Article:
De-prioritized charities

Published: November 2012

During our last major open-ended search for potential top charities, we contacted (and in some cases spoke with) a number of charities that we later de-prioritized because we felt they were unlikely to meet our criteria for top charities, and at this point we have indefinitely postponed publishing specific reasons for not going further with these groups, for one of the following reasons (note that no particular one of these reasons necessarily applies to any particular charity listed here):

  • We drafted a review, but the back-and-forth with the charity over whether to publish it ended in unresponsiveness on the part of the charity, and/or became too time-consuming for us. (Note that we always give charities a chance to review our discussions of them before we publish, and that we also always give them the chance to opt for a "Declined to participate" page instead of a charity-specific page.)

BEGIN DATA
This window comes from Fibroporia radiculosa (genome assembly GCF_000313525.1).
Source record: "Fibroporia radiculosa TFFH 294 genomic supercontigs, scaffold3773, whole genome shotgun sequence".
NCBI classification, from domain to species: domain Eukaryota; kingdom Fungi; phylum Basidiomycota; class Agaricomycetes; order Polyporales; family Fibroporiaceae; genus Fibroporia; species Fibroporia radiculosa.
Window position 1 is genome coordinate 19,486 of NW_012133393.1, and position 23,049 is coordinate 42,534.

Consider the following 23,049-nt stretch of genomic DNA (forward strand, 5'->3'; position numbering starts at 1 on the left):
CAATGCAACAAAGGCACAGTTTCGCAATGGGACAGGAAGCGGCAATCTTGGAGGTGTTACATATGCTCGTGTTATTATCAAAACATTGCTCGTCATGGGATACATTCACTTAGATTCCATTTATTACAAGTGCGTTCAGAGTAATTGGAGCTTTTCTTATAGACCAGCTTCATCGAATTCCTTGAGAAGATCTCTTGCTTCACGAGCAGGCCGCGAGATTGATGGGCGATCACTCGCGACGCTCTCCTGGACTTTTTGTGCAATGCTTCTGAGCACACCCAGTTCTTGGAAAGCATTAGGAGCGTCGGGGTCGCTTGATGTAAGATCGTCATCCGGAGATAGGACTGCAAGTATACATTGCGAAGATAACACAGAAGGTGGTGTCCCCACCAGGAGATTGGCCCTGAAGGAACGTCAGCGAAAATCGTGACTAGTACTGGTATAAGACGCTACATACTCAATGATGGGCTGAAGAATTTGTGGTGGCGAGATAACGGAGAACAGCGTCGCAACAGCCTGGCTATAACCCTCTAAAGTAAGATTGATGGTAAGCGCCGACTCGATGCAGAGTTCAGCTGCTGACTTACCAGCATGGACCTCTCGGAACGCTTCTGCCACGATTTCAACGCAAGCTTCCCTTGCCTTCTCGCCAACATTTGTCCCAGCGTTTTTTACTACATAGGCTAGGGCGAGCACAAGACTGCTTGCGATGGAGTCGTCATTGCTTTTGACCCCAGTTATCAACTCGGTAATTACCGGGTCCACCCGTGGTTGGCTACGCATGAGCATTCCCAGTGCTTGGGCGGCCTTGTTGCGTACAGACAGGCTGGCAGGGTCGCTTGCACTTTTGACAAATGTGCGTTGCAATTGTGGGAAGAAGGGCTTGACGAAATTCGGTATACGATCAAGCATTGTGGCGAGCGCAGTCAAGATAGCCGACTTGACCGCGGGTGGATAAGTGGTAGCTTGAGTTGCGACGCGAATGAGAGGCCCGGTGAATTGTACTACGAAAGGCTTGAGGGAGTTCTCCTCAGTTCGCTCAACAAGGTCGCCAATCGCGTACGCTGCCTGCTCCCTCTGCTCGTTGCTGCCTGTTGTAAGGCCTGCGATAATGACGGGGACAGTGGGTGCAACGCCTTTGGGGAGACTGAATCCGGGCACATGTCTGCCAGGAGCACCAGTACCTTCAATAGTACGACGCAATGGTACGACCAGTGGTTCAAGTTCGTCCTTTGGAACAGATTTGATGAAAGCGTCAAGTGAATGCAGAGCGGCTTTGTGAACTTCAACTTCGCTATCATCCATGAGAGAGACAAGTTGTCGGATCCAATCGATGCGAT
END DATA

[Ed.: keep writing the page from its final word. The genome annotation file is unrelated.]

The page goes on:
• We initially found the charity to be potentially promising, but based on our continued progress on independent research and investigations of other charities, we no longer believed that further investigation was sufficiently likely to result in a recommendation. A 2012 blog post lays out some of the key shifts that have occurred in our thinking, which have affected which investigations we find most likely to result in a recommendation: in particular, we now believe we are unlikely to consider a charity to have a strong evidential case for effectiveness unless it is focused on an intervention that has a strong independent evidential case for effectiveness.

Organizations in this category:

  • Drug Resource Enhancement against AIDS and Malnutrition (DREAM)
  • Embrace
  • Envirofit
  • Family Health International
  • Fonkoze
  • Jhpiego Corporation
  • Naya Jeevan
  • NetsForLife
  • Operation Smile
  • Project Muso
  • Satark Nagrik Sangathan (SNS)
  • Solar Cookers International
  • Trickle Up
  • Waste Ventures
  • WaterAid